d. 2 Nov. 1733
See also: Lovick, Thomas
John Lovick, colonial official, entered North Carolina early in 1713 in the company of Governor Edward Hyde. William Byrd, in his Secret History of the Dividing Line, noted that Lovick had been Hyde's valet. Byrd described Lovick as a merry, good humored man and probably was referring to his profession when he called him "Shoebrush" in the Secret History.
Whatever his origins, Lovick made a sizable place for himself in North Carolina politics and society. At some time around 1720, Governor Charles Eden appointed him to the Proprietary Council, where he also served broken terms during the administrations of George Burrington and Sir Richard Everard (1723–25). Lovick was a delegate in the lower house of the General Assembly in 1731 and secretary of the province in 1719, 1721–23, and 1729. During the latter year he estimated his annual income from the office to be £582. Among other appointments he held in the Proprietary years were those of vice-admiralty court judge (1722) and boundary commissioner with the Virginia survey (1728).
By far the most interesting facet of Lovick's career revolved around his relationship with George Burrington while the latter was royal governor. As late as August 1729, Burrington numbered Lovick among his enemies. However, because of Lovick's own efforts as well as Sir Richard Everard's complaints about his former secretary, Burrington began to change his opinion. On 26 July 1731, he named Lovick to the royal Council as part of his strategy to expel Edmund Porter from that body. Lovick soon became the governor's closest ally and consistently voted as Burrington desired. Burrington later justified his appointment of Lovick to the Council by praising his services as a legislator and his extensive knowledge of Indian affairs.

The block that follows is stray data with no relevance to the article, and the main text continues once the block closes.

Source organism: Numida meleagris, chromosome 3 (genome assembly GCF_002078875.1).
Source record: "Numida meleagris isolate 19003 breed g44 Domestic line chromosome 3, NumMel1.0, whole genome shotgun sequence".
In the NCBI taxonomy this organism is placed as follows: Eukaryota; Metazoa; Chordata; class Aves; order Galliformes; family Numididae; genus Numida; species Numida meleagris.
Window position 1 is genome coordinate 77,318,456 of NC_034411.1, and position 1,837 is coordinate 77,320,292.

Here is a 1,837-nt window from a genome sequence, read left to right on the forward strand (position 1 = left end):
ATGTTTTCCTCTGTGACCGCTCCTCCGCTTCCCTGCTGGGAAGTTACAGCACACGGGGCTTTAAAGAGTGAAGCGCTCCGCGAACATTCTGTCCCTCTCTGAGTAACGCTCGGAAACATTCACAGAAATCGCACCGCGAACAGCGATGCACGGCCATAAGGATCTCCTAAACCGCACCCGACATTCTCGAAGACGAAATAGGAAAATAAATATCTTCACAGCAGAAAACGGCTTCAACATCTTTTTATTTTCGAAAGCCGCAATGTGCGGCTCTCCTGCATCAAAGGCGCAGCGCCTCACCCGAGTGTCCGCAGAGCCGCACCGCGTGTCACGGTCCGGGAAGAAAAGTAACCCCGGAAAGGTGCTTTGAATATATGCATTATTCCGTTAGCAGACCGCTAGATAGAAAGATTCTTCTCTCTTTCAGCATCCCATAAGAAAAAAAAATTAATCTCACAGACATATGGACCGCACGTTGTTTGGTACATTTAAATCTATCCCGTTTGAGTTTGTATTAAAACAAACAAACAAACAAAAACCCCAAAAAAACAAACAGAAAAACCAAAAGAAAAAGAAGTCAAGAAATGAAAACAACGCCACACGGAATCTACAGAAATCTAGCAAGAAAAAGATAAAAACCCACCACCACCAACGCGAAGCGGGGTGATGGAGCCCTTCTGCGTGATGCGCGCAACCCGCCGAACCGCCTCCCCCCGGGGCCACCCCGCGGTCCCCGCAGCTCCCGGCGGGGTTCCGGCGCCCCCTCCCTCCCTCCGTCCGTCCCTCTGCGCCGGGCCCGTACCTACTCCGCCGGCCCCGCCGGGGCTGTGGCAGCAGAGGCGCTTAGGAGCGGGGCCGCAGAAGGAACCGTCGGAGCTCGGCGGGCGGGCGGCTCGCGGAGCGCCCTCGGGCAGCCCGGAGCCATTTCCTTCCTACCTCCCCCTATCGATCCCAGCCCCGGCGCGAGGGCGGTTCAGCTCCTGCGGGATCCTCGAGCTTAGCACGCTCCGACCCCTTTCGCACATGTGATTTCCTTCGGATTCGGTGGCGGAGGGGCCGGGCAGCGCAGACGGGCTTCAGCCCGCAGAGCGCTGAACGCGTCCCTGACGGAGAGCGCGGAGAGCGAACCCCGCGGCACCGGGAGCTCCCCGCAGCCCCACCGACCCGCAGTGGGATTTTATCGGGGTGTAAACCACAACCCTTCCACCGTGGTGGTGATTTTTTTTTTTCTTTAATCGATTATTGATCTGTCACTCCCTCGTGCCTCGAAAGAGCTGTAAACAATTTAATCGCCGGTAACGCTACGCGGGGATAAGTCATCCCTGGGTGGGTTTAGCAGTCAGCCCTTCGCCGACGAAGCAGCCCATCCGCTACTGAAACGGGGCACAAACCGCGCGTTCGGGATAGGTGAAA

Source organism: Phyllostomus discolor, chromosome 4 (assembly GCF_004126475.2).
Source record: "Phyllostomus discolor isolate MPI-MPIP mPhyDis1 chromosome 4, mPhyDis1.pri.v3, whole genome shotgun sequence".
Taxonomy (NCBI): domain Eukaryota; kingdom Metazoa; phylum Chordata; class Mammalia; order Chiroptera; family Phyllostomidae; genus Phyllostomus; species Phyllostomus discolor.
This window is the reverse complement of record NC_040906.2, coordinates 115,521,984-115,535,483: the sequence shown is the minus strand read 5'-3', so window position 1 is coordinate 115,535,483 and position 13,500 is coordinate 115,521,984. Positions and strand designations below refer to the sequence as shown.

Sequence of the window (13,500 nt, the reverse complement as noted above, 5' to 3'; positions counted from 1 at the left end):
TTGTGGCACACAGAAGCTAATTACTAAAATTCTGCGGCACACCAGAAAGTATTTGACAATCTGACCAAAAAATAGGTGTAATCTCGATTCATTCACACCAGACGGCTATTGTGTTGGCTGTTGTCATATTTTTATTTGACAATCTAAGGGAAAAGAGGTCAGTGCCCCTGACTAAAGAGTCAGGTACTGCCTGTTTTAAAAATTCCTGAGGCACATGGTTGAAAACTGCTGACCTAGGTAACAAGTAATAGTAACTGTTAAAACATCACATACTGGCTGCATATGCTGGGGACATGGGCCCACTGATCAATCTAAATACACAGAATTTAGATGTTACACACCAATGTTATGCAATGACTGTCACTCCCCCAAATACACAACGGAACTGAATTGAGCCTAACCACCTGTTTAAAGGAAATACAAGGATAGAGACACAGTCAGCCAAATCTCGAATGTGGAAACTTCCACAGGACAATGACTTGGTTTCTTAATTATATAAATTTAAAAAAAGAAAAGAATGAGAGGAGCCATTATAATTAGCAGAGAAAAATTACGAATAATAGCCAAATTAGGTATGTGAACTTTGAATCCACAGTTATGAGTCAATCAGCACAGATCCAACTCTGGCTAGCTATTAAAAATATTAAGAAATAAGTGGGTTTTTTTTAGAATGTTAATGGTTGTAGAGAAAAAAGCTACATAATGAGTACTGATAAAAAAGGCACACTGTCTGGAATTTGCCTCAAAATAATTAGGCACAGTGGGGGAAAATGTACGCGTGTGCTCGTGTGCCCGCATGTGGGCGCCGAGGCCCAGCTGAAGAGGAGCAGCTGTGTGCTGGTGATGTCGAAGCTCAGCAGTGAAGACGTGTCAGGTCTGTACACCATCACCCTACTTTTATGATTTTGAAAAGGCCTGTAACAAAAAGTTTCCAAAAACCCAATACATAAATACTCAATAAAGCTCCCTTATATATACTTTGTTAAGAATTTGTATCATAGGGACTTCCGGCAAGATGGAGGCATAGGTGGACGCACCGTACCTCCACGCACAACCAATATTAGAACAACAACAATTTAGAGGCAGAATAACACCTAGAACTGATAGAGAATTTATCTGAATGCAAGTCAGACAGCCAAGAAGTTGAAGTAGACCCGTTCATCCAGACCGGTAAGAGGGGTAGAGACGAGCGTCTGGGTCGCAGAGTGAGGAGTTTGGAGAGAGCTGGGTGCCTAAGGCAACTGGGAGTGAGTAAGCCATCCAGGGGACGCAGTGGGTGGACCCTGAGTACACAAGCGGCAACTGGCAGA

In 1732 Lovick became embroiled in a series of events growing out of attempts by certain officials to blunt Burrington's power. For a brief period that year the governor made his ally both chief justice and surveyor general of the colony. The former appointment particularly nettled Burrington's opponents, who argued that Lovick was unskilled in the law. By early 1733 the governor was openly praising Lovick as his best councillor and the only person who could effectively convey executive concerns to the lower house.
When Lovick died, Burrington's already deteriorating relations with the General Assembly worsened. Lovick had written a will in 1727 naming Richard Everard as one of his beneficiaries. On his deathbed, however, he declared his wish that all of his property pass to his wife, the former Penelope Galland. Although Lovick had listed two plantations in Chowan County and several people whom he enslaved in his 1727 will, Burrington stated in 1734 that he had died heavily in debt. Lovick had no children, but his brother Thomas continued a long service in the colonial government.
William S. Price, Jr., "A Strange Incident in George Burrington's Royal Governorship," North Carolina Historical Review 51 (Spring 1974).
William L. Saunders, ed., Colonial Records of North Carolina, vols. 2–3 (1886).
Will of John Lovick (North Carolina State Archives, Raleigh).
Byrd, William. William Byrd's histories of the dividing line betwixt Virginia and North Carolina. Raleigh : North Carolina Historical Commission. 1929. https://archive.org/details/williambyrdshist00byrd (accessed June 24, 2014).
"[Counterfeit 20 shilling bill on North Carolina], Accession #: H.1974.41.3." 1722-1729. North Carolina Museum of History. (accessed June 24, 2014).
1 January 1991 | Price, William S., Jr.